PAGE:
But none of these were pursued. Capital controls were regarded as a retrograde step. A tax was too easily evaded. Defending exchange rates was impracticable, given the huge volume of daily transactions in the principal currencies. No one could gainsay the argument of Mr. Major, who pointed out that the total stock of G7 foreign currency reserves amounted to no more than half the turnover on the foreign exchange markets in a single day.

The G7 recommendations for the World Bank and regional development banks were less radical. But the Summit communiqu‚ and the supporting background document stressed that the concessional resources of the World Bank and the International Development Association (IDA) should be concentrated on the poorest countries, who had no access to other sources of finance, and on basic social programmes and other poverty-reducing projects, which did not attract private capital. For other aspects of development, the heads of govern- ment advocated the promotion of a healthy local private sector and measures to attract foreign private finance. This reflected the declining role of the public sector in G7 countries themselves and the reduced resources available to the state.

The heads of government were careful not to present these ideas for change in the IMF and the World Bank on a take-it or leave-it basis. But they were not acting in a vacuum. The IMF, for example, had already begun work on similar lines since the Mexican crisis, into which the G7 proposals would fit easily. Despite the rough treatment given to G7 ideas at Madrid in 1994, the IMF and World Bank staff and the other members were very ready for the G7 leaders to take the initiative, provided they could accommodate the ideas of others too. So the Halifax conclusions should provide effective stimulus to reform.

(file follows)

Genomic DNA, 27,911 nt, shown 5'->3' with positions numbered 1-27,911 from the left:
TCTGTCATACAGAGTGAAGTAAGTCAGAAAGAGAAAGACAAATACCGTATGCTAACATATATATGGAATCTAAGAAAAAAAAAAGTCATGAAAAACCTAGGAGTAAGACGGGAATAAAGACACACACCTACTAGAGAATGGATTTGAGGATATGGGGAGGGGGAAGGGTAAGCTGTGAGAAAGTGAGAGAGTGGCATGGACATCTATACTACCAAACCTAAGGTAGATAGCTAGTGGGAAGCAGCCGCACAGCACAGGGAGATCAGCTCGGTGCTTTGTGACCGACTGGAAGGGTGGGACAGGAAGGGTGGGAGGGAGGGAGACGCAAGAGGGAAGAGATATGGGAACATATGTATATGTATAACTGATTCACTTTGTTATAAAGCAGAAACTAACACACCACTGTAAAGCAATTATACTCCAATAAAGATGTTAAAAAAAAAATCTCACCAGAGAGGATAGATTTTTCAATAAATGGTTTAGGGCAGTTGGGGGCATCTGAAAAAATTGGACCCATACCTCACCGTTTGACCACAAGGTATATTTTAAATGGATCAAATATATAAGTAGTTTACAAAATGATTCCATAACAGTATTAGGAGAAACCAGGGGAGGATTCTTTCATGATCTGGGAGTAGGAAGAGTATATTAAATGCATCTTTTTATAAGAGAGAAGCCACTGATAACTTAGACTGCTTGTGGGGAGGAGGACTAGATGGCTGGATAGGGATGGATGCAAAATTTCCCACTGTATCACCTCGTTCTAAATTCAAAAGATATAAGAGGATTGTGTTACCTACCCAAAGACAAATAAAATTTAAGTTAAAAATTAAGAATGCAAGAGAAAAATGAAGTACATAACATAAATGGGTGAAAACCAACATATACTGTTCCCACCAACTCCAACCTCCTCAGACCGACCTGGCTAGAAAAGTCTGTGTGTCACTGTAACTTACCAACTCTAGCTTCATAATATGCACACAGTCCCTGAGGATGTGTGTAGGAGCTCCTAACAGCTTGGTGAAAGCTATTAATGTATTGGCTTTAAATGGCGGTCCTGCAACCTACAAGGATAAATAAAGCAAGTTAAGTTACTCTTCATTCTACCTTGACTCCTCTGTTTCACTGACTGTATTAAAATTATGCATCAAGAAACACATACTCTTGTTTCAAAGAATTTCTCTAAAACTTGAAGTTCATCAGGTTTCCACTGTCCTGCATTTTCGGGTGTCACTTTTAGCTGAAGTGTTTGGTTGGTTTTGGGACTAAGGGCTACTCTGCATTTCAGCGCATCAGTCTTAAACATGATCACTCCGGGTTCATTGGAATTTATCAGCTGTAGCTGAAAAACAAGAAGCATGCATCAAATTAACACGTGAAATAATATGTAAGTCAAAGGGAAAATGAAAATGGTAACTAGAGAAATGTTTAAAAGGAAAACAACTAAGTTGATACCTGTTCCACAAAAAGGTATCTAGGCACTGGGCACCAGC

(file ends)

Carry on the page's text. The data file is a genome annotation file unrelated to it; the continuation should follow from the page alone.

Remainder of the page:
Even so, I doubt whether Halifax has exhausted the attention which the G7 Summit will give to international financial issues. The first and simplest reason is that the next Summit, in 1996, will be chaired by France. From the very beginning, France has been more attached to monetary issues and to fixed exchange rate regimes than any other G7 member. Chirac demonstrated this again at Halifax. The second reason is that the domestic pressure on governments to conceal unwelcome economic data and to avoid international criticism is extremely strong at times of political uncertainty, such as elections. The new disciplines proposed at Halifax may still not be enough to make countries come clean with the IMF about what is really happening. Even stronger and more transparent rules may be needed if speculation is to be deterred. But Halifax has made a good start.

Copyright ©, Government and Opposition 1995. Reproduced by permission of the author and Government and Opposition.